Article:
Carole Pendergrass Linenbach joined CUSD and taught classes at Cole, Tarpey and Temperance-Kutner elementary schools for 20 years. Her dedicated community service continues the legacy of her father Dr. Clayton Pendergrass.
Doris Brosi joined CUSD and taught fifth grade classes (Cole and Gettysberg) for 38 years. Her maternal grandparents (Savino) arrived in this area in 1888.
Sherri Stephenson Evert has dedicated her time and resources to the Clovis Community Medical Center since it’s opening in 1988. Sherri and husband Paul’s significant donations resulted with the hospital restaurant (Evert’s Bistro) named in their honor.
Carole Pendergrass Linenbach: Many of us still affectionately refer to the Chamber of Commerce building on Pollasky Ave as “The Old Library”. The library was a very special place. It was a place of mystery and wonder. It was so quiet.
It was a real treat to go up the steps, into the library past the beautiful old tall trees, and into the cool room (before air conditioning!) to the children’s section to hear a story. Our Librarian, Mrs. Stevenson was a wonderful lady who helped instill in me the love of books. Her story time was something I truly looked forward to each week.
She was a very patient teacher and taught us how to look up information in the many drawers of the card catalog. It was a special time when I moved from the south side of the building to the north side to check out the books for older kids and I continued to study there into college.
I remember how the library served as the meeting place for the beginning of the Halloween parade for us in the 50’s and early 60’s. After meeting in front of the building kids would travel south on Pollasky, east on Fifth Street and go to the Clovis Veterans Memorial Building where Rex Phebus would have a great evening of fun set up.
We were so fortunate to grow up in a town with special people and treasured buildings. We were so lucky to grow up in Clovis!
Doris Brosi: I have many fond memories of the old Clovis Library. Being raised in the country in Clovis, with the nearest store being at least three miles away, it was a real treat to be able to go to the “city” of Clovis and check out books we could take home and read.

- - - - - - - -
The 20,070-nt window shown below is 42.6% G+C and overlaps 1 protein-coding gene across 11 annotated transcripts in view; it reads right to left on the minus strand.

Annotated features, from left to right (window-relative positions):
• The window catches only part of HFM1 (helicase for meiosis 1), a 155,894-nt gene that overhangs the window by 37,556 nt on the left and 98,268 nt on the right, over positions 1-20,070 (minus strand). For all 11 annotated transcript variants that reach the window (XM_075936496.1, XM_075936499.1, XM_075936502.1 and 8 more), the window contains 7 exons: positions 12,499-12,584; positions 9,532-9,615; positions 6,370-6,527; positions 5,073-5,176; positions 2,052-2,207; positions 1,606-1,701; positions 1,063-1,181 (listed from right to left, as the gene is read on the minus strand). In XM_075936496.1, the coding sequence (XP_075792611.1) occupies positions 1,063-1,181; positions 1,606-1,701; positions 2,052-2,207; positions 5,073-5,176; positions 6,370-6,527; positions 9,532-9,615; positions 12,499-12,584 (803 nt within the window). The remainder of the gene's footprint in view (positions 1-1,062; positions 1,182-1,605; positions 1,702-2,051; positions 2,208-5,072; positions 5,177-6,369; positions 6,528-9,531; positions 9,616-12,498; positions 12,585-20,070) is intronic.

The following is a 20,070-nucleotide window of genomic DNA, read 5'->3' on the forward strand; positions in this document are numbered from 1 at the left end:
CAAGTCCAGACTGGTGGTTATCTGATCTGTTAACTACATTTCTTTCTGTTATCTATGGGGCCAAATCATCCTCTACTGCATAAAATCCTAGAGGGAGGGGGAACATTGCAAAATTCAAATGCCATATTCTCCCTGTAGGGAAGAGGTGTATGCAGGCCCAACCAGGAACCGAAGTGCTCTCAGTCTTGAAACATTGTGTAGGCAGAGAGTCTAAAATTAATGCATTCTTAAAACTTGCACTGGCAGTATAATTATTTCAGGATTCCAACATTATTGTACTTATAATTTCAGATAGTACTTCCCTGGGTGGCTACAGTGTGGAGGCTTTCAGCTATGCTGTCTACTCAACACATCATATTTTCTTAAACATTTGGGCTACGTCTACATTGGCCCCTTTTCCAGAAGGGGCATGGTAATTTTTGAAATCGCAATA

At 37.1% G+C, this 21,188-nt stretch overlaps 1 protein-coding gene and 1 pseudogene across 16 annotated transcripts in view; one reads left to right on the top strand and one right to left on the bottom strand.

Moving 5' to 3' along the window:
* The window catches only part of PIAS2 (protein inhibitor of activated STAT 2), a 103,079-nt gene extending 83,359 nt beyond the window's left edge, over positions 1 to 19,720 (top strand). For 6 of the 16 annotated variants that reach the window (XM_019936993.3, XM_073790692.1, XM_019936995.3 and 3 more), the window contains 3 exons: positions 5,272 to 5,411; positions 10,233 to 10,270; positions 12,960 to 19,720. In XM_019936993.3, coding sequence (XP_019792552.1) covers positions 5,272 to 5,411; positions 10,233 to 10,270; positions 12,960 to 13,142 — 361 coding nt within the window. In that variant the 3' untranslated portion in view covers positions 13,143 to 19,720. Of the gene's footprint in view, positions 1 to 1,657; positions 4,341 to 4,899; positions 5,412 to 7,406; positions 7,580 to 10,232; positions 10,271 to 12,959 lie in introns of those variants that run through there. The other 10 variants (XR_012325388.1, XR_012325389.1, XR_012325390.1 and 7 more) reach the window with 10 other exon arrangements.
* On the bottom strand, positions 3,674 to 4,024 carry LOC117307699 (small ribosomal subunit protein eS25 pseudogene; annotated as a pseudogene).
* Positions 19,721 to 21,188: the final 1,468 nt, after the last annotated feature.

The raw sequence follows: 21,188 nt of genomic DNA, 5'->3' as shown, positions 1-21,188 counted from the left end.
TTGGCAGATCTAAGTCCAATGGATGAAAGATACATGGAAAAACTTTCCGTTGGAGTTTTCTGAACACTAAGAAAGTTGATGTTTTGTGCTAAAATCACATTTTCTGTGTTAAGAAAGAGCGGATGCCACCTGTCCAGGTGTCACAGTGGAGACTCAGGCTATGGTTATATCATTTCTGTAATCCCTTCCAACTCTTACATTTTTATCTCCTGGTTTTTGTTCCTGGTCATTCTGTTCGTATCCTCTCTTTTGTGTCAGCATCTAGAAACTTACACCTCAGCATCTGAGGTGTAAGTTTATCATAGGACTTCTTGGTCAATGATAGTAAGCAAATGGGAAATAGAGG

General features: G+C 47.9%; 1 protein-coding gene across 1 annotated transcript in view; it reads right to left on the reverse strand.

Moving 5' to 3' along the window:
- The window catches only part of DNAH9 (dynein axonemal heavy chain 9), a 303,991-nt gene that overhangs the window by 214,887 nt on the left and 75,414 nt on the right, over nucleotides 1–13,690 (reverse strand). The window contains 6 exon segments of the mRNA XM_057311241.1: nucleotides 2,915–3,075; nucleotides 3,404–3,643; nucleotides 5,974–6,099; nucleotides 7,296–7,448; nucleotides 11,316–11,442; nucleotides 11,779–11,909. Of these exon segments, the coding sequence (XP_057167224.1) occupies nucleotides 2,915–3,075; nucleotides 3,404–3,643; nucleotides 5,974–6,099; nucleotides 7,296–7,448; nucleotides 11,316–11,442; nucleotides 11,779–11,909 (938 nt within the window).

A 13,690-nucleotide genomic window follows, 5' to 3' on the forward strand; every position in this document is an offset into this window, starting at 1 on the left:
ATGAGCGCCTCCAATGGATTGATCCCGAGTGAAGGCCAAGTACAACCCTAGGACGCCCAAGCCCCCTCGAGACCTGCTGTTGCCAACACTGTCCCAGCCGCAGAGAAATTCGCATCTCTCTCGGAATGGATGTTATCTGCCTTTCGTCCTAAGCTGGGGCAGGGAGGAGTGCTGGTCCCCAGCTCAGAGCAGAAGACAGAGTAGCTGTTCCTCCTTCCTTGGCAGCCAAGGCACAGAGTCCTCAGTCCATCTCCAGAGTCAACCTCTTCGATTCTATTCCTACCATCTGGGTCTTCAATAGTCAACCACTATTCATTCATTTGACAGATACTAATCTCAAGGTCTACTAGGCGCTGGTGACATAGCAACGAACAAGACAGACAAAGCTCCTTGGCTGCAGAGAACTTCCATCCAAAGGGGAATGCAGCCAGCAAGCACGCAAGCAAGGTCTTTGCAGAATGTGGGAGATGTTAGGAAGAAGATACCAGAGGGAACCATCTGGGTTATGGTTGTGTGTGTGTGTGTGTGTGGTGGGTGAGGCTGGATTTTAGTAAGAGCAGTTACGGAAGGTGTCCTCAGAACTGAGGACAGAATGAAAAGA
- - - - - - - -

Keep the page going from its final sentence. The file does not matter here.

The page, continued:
I remember how excited we were walking up the steps of the “big” building. The only books we had then were the ones our parents were able to buy for us, so it was fun having a variety from which to choose and we were able to keep them for two weeks and go back and get more!
At that time, we had no school library at my elementary school, so the only recreational books available to us were the ones our teachers had in the classrooms.
The activities we loked forward to in the 50’s was limited so our weekly and or bi-weekly trips to the Clovis Library were greatly anticipated.
Sherri Stephenson Evert: My memories of the Clovis Library on Pollasky Avenue are numerous.
The building alone was the most stately in Clovis. We would park our bikes in the metal racks in front, walk up the cement steps, open the heavy doors and peacefulness could be felt immediately
We all knew to zip our lips around our teeth as soon as the door closed, as Mrs. Stevenson would be standing behind the hand cared wooden desk with her pointed finger up to her pursed red lips.
If we turned right to the section of books, we wanted the floor always squeaked. Once again, the lady with the finger to her lips reminded us to tread lightly. We never figured a quiet pathway.
I’m sure there was no air conditioning, however, the windows were opened, he shade from the ancient elm trees and the cool breeze seemed to keep the rooms pleasant all summer. In the winter, the only sounds were the waters flowing through the heating radiators that lined the walls under the windows.
We could sit on the floor to read or sit in the straight-backed oak chairs at the rectangle whiny oak tables.
Mrs. Stevenson took the time to teach us to use the index cards for alphabetized drawers, the Dewey Decimal System to find what we needed, which came in very handy in college.
Even today when I walk into the Chamber building and walk the interior steps, I see Mrs. Stevenson, smell the scent of paper and books and hear the sound of quiet.
These memories and the 1914 Carnegie Library are a part of our rich heritage.